MICHELE NORRIS, host:
The three largest online poker sites serving U.S. customers have been shut down by the Justice Department. Go to Full Tilt Poker, Absolute Poker or PokerStars.com and you will see an FBI seal. This means that the people who've played online poker, sometimes as full time jobs, are left in limbo, some with thousands of dollars on account which they can no longer access.
NPR's Mike Pesca has the story.
MIKE PESCA: Shawn Lindstrom is like a lot of online poker players. He's used to assessing risk. And in the case of his favorite hobby, he didn't think there was much of one.
Mr. SHAWN LINSTROM: My self-conception was that my online poker playing was legal.
PESCA: Lindstrom used to play in a home game that moved online when members of the game moved out of town. That game was kept alive until an estimated eight to 10 million online poker players found their favorite sites shut down last Friday. Federal prosecutors charged three big poker sites and the banks that serviced them with fraud and illegal gambling.
Jospeh Kelly, a professor at the State University of New York at Buffalo and the co-editor of Gaming Law Review, says there's a decent case that these players really didn't break the law.
Mr. JOSEPH KELLY (Professor, State University of New York; Co-Editor, Gaming Law Review): It's uncertain whether these laws actually prohibit online poker. The Justice Department says it does.
PESCA: In poker, the players with all the chips push the short stacks around, meaning the actions of the DOJ must be taken seriously, even if no players were charged with violating the law.
Rather, poker site operators and bankers who facilitated transactions were charged, but that still leaves guys like Russell Fox out of luck.
Mr. RUSSELL FOX: I consider it a part-time job. You know, I consider it secondary income.
PESCA: Fox is a sales rep for a beverage company full-time. The phrase he uses over and over again is a joke. Poker players have a particular sensitivity to deception.
It is a joke, he says, that real-life poker is legal in some states and treated as the devil's downtime in others. A joke that websites have to put their headquarters in Costa Rica and the Isle of Mann to serve guys from Fresh Meadows, Queens, and a joke to think that online players will be denied.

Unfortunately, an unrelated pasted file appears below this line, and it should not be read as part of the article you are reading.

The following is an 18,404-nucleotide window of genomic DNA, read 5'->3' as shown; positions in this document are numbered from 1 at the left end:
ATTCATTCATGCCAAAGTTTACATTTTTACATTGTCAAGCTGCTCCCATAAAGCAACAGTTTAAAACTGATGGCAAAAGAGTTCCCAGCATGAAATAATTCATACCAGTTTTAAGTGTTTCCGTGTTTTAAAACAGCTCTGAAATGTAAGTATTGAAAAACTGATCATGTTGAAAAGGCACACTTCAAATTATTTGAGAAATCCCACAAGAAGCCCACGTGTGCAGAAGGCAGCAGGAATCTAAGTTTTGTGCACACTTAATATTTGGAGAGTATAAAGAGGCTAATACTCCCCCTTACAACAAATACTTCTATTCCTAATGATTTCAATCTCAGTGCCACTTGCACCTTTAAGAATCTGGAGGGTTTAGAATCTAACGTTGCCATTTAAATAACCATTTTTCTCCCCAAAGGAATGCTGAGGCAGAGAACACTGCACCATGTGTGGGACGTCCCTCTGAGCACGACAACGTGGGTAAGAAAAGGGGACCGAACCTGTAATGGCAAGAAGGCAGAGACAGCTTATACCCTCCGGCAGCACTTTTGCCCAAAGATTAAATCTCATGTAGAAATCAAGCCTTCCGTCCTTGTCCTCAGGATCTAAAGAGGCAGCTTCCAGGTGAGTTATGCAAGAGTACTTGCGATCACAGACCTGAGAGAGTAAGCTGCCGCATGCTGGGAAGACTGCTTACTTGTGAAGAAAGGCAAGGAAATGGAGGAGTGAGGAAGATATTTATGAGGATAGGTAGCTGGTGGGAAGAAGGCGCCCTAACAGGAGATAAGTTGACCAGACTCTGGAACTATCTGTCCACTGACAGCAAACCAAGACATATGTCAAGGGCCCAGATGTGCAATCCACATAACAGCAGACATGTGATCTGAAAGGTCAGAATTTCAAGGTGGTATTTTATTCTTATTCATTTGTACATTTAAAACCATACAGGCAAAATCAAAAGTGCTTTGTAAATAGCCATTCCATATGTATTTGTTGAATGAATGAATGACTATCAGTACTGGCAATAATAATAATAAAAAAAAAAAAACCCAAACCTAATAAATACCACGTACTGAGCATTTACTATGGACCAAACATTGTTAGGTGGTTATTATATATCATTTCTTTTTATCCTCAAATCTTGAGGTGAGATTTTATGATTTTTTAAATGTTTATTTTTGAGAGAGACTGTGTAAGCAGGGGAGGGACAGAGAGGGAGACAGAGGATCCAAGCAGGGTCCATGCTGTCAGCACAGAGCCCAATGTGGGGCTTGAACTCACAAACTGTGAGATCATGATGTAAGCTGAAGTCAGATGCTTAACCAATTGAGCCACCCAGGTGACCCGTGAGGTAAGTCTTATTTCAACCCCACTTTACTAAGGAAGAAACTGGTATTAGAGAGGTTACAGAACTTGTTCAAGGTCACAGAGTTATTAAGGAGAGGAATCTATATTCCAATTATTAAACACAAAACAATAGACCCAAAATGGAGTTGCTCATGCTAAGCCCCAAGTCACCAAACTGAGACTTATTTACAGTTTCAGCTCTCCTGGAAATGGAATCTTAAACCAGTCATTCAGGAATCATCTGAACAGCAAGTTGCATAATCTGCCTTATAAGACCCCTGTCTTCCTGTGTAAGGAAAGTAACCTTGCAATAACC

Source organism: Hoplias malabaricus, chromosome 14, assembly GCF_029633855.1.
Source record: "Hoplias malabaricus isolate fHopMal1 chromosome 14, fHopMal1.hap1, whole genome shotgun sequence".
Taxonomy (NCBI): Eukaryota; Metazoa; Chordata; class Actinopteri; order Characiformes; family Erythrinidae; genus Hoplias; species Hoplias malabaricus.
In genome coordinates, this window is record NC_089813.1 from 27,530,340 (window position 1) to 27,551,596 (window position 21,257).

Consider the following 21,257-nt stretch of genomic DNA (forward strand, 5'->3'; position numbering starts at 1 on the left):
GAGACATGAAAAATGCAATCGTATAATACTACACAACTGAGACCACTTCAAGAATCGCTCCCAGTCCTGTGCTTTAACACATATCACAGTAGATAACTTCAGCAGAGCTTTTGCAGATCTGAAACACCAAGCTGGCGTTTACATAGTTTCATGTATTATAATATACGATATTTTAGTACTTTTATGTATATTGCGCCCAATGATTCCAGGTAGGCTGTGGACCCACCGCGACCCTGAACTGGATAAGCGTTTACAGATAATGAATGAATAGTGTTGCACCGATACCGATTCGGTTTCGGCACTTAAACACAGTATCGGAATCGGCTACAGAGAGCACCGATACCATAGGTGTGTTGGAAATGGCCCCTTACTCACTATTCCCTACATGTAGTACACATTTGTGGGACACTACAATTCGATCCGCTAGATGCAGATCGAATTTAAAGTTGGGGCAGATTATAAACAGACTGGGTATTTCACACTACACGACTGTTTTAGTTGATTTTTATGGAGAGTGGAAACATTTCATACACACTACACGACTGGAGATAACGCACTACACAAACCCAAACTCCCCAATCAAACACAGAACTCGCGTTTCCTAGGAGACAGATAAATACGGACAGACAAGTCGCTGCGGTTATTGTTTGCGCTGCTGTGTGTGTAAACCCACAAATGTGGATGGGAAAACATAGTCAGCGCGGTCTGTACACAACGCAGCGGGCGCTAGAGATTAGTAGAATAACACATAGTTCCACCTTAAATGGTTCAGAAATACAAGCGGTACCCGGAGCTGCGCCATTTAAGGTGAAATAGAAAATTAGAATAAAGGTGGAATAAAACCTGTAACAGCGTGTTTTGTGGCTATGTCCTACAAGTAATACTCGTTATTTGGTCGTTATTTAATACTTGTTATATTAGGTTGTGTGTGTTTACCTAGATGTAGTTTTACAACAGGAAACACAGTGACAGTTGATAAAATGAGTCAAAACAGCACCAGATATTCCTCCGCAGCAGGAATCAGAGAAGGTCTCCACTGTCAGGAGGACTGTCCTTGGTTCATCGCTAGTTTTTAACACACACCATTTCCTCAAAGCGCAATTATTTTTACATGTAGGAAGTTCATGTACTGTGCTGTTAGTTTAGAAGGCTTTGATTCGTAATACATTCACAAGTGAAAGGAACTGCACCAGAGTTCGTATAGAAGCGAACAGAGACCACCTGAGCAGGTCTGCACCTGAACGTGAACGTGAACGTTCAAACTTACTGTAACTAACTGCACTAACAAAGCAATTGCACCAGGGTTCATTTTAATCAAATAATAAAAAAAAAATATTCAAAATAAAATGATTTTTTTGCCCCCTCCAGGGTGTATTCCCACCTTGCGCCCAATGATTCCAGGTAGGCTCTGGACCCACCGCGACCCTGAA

Mr. FOX: They went after the big three to make a point. You know, but meanwhile, I can name 25 other poker websites that's still up and running.
PESCA: Really every player knows of these alternatives because a defining characteristic of the online player is that he's online. Poker chat rooms are burning with website workarounds.
Mark Anderson plays online and lives in Los Angeles.
Mr. MARK ANDERSON: If you go to those online forums, the different poker forums, they're all talking about moving. And they're serious. You know, because they'd much rather move to try to find a way to move to Canada and play up there, where it's completely legal.
PESCA: Another message board run by the Poker Players Alliance, an advocacy group whose president is former Republican Senator Alfonse D'Amato is full of stories about how the shutdown is affecting players.
I recently graduated with two degrees, one in microbiology and one in molecular genetics. Currently looking for a full time job. I play online poker for three to four times more per hour than I do at my part-time job, and on and on.
There are, of course, no testimonials from players saying online poker was costing them a few hundred a month. But right now, there are no online poker winners. Today, millions of players know that the government holds all the cards.
Mike Pesca, NPR News, New York.
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